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iPhone 14 Pro always-on display details leaked in full – here’s how it works

Updated Sep 16th, 2022 11:23AM EDT
iPhone 13 Pro Front
Image: Christian de Looper for BGR

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The iPhone 14 will be the first iPhone model to support always-on display functionality. It’s a feature Android has had for years and one the iPhone doesn’t necessarily need. Apple probably waited for so long to implement always-on display support because it also needed a particular hardware component that the iPhone 14 Pro and Pro Max will finally deliver.

We already saw plenty of leaks that detailed the always-on display functionality, with iOS 16 code further reinforcing them. But a leaker with access to iPhone 14 Pro functionality posted more details about how the feature will work. This is the same person who revealed recently that, contrary to popular belief, the iPhone 14 Pro notch will look like an elongated pill instead of a separate pill and a hole.

As a reminder, the iPhone 14 Pro and Pro Max will feature 120Hz ProMotion displays that are even better than last year. They’ll go as low as 1Hz refresh instead of the 10Hz minimum on the iPhone 13 Pro. This will help conserve battery, especially when always-on display functionality is enabled.

A MacRumors forum user who claims to have an Apple engineer “buddy” posted concept images of the always-on display feature in action. On top of that, the leaker detailed the feature to MacRumors, seemingly confirming previous reports.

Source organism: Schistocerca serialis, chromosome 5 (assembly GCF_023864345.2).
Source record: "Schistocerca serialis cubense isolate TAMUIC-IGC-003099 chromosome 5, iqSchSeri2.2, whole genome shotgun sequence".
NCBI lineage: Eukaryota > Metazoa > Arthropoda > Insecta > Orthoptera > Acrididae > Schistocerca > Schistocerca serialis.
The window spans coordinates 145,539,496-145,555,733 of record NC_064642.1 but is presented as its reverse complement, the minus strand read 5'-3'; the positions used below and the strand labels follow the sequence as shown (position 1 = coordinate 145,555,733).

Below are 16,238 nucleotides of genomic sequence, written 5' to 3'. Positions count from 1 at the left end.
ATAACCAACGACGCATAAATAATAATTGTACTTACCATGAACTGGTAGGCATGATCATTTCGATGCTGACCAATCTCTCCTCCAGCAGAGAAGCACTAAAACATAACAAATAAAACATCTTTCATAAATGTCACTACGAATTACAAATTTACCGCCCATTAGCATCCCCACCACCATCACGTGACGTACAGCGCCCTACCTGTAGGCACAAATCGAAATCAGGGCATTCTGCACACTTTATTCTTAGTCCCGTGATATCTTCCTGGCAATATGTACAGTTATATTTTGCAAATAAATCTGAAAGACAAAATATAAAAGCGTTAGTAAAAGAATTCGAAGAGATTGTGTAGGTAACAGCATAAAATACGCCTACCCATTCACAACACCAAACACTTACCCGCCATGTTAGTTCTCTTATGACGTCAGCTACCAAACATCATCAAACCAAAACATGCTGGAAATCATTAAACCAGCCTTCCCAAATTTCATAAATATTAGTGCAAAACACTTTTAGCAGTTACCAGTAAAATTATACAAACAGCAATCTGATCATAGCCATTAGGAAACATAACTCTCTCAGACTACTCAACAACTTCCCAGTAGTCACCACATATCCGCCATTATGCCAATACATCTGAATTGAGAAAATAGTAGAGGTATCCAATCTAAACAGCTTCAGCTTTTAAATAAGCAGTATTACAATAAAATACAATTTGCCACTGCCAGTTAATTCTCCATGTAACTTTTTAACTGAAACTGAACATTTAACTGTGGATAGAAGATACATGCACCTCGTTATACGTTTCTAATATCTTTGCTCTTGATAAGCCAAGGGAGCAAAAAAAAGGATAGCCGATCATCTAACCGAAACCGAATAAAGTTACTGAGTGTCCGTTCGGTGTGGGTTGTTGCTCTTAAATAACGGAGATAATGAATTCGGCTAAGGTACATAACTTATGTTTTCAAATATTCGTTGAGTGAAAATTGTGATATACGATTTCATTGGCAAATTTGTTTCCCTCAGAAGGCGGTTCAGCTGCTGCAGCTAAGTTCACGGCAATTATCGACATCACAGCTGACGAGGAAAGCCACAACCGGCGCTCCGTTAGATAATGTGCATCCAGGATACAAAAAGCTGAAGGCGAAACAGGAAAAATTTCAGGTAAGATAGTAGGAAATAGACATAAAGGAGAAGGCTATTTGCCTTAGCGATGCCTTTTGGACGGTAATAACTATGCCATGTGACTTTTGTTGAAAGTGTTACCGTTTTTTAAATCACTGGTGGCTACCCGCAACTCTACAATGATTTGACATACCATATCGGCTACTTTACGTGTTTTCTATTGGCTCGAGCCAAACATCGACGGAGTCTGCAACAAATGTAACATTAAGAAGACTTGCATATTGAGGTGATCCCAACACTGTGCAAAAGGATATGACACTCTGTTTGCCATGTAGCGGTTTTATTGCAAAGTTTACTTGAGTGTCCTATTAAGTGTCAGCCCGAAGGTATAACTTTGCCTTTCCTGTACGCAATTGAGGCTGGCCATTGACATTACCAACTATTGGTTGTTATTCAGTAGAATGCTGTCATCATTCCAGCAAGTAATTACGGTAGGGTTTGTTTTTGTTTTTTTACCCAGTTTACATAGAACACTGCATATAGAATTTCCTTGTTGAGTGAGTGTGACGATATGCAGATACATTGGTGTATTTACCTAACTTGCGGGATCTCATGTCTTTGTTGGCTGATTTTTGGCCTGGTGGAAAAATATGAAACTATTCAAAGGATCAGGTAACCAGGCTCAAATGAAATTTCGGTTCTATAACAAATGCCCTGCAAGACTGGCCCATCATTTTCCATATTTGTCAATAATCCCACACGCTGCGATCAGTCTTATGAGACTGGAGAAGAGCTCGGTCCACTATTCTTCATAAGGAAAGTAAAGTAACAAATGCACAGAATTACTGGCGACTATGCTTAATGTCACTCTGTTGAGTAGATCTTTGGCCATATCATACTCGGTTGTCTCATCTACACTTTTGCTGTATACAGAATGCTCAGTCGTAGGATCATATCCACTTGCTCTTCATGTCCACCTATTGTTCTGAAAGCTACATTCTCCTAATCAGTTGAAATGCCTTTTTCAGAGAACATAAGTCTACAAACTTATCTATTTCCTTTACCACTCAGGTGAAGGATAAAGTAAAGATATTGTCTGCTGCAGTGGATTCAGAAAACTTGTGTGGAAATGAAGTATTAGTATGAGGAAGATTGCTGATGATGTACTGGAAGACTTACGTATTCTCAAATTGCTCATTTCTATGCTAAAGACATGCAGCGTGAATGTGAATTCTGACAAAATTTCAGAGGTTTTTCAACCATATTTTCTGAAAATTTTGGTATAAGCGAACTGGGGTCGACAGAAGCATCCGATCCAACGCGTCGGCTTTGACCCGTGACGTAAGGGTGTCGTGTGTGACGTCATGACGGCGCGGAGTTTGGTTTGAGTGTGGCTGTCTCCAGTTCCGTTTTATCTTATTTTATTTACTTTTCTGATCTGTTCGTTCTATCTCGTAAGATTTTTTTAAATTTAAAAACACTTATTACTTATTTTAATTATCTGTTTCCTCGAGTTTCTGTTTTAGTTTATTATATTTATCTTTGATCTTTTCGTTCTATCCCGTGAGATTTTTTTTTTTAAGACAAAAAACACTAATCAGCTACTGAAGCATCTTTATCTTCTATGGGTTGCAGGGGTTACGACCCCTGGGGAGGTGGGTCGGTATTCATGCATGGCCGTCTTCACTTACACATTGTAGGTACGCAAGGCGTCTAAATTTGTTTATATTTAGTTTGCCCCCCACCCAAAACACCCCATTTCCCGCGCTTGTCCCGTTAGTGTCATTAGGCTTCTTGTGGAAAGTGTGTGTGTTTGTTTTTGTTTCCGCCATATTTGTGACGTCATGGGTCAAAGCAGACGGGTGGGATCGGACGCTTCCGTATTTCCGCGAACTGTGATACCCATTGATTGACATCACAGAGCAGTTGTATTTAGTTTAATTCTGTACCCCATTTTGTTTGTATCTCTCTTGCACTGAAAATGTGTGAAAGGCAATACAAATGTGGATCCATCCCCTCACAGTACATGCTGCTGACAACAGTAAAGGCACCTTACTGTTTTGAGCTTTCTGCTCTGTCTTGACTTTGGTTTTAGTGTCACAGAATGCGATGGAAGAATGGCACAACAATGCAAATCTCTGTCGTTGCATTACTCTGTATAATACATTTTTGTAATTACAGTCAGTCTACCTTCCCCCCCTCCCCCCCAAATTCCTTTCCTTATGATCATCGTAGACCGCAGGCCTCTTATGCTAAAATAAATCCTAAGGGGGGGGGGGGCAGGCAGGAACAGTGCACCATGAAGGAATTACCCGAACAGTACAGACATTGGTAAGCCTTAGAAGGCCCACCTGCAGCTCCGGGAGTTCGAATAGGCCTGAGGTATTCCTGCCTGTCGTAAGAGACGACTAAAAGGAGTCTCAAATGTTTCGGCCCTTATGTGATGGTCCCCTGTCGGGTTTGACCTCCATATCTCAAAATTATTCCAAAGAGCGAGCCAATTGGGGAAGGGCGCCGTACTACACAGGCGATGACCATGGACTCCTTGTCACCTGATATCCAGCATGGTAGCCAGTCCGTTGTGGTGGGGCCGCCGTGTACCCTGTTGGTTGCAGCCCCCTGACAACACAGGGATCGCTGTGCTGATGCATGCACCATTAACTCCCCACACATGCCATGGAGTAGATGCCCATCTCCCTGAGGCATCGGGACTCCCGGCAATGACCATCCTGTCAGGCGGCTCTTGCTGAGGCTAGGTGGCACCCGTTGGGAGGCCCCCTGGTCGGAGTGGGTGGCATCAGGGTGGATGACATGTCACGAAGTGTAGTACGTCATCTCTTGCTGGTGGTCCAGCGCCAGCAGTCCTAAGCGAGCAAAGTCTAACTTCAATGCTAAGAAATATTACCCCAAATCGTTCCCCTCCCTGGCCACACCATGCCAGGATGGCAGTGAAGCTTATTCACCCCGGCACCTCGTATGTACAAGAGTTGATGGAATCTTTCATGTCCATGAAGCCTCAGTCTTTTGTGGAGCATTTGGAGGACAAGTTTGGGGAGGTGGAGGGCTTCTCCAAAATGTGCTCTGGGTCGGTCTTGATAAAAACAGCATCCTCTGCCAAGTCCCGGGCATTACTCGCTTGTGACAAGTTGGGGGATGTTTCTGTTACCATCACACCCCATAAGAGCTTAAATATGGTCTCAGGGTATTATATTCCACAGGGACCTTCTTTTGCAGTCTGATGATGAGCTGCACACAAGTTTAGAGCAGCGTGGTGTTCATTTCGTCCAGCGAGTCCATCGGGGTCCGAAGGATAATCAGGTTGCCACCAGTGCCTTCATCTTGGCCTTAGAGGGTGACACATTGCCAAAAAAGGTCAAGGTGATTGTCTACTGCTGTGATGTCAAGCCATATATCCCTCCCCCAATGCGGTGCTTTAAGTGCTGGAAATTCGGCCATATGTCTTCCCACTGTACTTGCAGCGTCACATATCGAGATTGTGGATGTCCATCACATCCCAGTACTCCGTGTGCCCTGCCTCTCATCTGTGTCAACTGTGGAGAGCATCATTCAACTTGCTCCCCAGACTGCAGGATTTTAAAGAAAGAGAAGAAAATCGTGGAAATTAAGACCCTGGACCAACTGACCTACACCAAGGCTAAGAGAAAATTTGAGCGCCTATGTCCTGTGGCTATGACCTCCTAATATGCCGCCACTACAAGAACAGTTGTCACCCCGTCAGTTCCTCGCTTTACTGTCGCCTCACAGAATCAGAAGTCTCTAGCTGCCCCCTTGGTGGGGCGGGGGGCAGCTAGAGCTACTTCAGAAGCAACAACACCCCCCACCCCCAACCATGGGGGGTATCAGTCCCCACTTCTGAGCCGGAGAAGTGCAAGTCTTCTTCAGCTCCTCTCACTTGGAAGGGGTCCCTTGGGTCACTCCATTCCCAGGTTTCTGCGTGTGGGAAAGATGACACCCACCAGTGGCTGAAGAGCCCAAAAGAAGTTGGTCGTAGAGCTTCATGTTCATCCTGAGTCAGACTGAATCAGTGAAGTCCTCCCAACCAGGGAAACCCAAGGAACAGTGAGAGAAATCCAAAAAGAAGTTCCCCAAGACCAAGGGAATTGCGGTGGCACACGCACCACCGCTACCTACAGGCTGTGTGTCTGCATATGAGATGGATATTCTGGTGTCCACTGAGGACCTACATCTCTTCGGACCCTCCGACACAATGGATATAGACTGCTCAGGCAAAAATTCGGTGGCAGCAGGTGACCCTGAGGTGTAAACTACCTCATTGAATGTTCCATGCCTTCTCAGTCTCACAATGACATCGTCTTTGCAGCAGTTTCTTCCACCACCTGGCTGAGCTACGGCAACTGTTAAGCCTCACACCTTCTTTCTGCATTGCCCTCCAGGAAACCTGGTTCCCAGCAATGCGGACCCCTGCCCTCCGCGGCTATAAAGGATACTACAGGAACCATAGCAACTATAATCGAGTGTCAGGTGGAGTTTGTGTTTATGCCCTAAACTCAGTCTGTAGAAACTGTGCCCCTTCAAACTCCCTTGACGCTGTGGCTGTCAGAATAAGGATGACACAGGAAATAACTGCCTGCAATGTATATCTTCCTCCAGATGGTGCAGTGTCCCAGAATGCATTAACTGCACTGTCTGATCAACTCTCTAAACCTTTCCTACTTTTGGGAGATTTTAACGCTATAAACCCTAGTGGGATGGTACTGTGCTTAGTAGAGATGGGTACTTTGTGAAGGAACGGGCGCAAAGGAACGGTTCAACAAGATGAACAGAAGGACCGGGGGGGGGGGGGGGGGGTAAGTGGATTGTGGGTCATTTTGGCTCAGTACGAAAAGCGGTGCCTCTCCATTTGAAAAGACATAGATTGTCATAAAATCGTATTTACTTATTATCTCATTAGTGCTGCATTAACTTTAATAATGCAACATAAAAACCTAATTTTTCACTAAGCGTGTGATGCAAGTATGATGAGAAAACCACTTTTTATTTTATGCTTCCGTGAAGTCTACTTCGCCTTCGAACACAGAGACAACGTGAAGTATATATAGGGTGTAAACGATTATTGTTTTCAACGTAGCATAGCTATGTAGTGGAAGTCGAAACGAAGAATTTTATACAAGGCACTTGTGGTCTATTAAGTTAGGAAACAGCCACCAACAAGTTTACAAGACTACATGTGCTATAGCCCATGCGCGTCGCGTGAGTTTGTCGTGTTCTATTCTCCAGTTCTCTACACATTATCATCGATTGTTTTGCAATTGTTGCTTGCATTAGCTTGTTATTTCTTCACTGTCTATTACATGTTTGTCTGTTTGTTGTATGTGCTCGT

Concept image shows the iPhone 14 Pro display, pill "notch" and status bar changes (left) vs. the always-on display look (right).
Concept image shows the iPhone 14 Pro display, pill “notch” and status bar changes (left) vs. the always-on display look (right). Image source: MacRumors

The images in this post show a significant change to the status bar. The iPhone 14 Pro and Pro Max will get a full battery indicator on the right. The cellular signal indicator will move to the left, next to the carrier name. That used to be the status bar design of iPhones preceding the introduction of the notch on the iPhone X.

iPhone 14 Pro always-on display: How it works

The always-on display functionality will work in tandem with the new Lock Screen widgets in iOS 16. The always-on display will use the Lock Screen wallpaper, widgets, and notifications.

When the feature is active, any wallpapers with a depth effect will be removed and the screen will darken. The foreground will be dimmed, but they’ll take design and color cues from the original wallpaper.

The content on the always-on display will be identical to the current Lock Screen. You can’t configure a display experience for an active Lock Screen and a different one for the always-on display. The latter will just mirror the former.

Concept image: iPhone 14 Pro with display turned on (left) vs. always-on display (right).
Concept image: iPhone 14 Pro with display turned on (left) vs. always-on display (right). Image source: MacRumors

The widgets you set up for that particular screen will be visible on the always-on display. But Apple implemented a fade-in-and-out feature at set intervals. The user won’t notice it, but it should prevent OLED burn-in on iPhone 14 Pro models.

Finally, Apple will show notifications on the iPhone 14 Pro’s always-on display. They will supposedly roll up from the bottom one at a time. They’ll be visible for about 10 seconds. Apple might also show a notifications counter.

That said, the experience is not entirely complete, and Apple engineers are reportedly still scrambling to finish it before the iPhone 14 launch next week.

More iPhone coverage: For more iPhone news, visit our iPhone 14 guide.

Chris Smith Senior Writer

Chris Smith has been covering consumer electronics ever since the iPhone revolutionized the industry in 2008. When he’s not writing about the most recent tech news for BGR, he brings his entertainment expertise to Marvel’s Cinematic Universe and other blockbuster franchises.

Outside of work, you’ll catch him streaming almost every new movie and TV show release as soon as it's available.

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